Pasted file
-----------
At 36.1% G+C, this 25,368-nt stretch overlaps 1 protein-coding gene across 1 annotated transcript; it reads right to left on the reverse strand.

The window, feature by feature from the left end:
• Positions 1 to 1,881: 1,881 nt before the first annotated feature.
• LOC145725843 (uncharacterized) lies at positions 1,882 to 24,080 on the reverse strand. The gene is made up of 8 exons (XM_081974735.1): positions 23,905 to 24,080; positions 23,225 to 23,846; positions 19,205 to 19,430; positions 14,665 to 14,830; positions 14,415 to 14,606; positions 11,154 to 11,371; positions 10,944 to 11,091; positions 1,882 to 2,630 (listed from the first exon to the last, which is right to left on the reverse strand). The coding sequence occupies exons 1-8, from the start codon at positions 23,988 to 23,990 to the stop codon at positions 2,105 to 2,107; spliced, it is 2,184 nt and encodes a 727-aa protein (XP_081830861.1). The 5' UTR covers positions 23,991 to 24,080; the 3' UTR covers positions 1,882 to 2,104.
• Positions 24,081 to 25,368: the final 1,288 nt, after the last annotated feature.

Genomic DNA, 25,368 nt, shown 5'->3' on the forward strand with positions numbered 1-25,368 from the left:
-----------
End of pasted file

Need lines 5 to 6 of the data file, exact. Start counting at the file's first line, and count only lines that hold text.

• Positions 24,081 to 25,368: the final 1,288 nt, after the last annotated feature.

Genomic DNA, 25,368 nt, shown 5'->3' on the forward strand with positions numbered 1-25,368 from the left: